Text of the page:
If you have direct methanol fuel cells (DMFCs) in mind for your projects, check out an article in the IEEE Power Electronic Society's latest newsletter. "Electrical Dynamic Behavior of a Direct Methanol Fuel Cell" by M. Ordonez and others of the Memorial University of Newfoundland reports on a series of empirical evaluations carried out on a standard experimental DMFC from Fuel Cell Technologies and relates their test results to a theoretical fuel-cell equivalent circuit.
The good news is that the fuel cell's intrinsic capacitance provides excellent response to transient load changes. The not so good news is that when the fuel cell was operated with a switching supply connected to it, any ripple in the dc supply's output showed a hysteresis effect in the DMFC's voltage-current characteristic that consumes power (see the figure).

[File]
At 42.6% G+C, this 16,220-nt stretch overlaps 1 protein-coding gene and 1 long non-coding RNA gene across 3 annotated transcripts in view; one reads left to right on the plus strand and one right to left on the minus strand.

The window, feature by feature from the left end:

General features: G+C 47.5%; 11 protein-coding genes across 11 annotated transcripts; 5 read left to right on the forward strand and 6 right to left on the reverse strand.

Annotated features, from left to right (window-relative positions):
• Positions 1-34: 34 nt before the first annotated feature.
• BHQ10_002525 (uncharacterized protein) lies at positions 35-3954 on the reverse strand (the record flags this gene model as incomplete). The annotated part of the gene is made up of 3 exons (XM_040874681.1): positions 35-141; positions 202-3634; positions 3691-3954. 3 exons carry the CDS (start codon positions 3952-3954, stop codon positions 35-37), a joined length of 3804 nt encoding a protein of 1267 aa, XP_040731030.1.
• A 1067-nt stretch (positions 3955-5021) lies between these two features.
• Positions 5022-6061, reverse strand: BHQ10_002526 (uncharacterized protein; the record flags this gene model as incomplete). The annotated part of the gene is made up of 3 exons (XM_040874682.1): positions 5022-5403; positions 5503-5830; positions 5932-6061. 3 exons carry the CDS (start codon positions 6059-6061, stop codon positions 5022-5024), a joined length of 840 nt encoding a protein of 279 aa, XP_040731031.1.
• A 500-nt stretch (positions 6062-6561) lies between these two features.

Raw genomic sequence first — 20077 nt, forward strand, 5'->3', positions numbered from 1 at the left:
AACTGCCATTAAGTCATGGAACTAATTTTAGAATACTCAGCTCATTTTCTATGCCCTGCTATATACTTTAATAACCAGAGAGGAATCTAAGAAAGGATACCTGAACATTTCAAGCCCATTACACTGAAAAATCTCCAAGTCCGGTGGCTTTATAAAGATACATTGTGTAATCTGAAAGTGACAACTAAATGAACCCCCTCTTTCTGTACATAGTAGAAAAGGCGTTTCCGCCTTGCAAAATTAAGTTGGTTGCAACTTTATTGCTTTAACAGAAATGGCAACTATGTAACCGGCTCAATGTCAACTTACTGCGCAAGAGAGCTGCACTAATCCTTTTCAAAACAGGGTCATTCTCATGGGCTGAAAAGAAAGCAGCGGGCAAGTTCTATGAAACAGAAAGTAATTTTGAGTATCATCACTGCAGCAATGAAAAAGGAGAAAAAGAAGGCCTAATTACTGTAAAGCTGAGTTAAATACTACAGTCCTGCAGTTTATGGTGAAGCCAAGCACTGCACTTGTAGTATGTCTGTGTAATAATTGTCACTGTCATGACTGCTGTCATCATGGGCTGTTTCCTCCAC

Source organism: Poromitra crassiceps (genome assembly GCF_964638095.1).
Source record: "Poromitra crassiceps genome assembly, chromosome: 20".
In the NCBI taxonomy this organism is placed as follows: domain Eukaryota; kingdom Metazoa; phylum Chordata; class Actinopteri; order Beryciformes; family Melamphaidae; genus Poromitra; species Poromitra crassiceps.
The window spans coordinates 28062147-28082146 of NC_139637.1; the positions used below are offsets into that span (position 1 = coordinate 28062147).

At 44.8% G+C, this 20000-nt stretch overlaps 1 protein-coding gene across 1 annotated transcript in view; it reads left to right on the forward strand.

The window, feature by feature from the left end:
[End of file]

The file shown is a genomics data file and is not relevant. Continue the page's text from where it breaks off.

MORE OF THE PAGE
The authors also note that "The theoretical voltage (E) developed by a fuel cell is given as a function of the methanol and oxygen feed concentrations by the Nernst equation. The theoretically predicted value lies around 1.2 V for a single cell. However, typically, the practical open circuit output voltage stays below 0.8 V, and the voltage drops further as current is drawn from the cell."
In the DMFC model, various losses are represented by resistances. One, designated Ra, represents activation and mass-transport losses. The other resistance accounts for ohmic losses. A capacitance parallels Ra.
"The double layer capacitance is a characteristic of any interface between an electron-conducting phase and an ion-conducting phase. It arises from the fact that (in the absence of a Faradaic process) charge cannot cross the interface when the potential across it is changed," the paper says.
"In a PEM \[proton exchange membrane\] fuel cell, this interface is the 3D, high surface area interface between the catalyst particles in the electrode and the Nafion solid electrolyte... The capacitance of a fuel cell is thus typically 10-30 µF per cm2 of MEA \[membrane electrode assembly\]," it adds. The capacitances of the anode and cathode act in series, which is why it's called a "double-layer" capacitance.
Go to http://ewh.ieee.org/soc/pels/pdf/pelsNL0107fnl.pdf to see the article in full.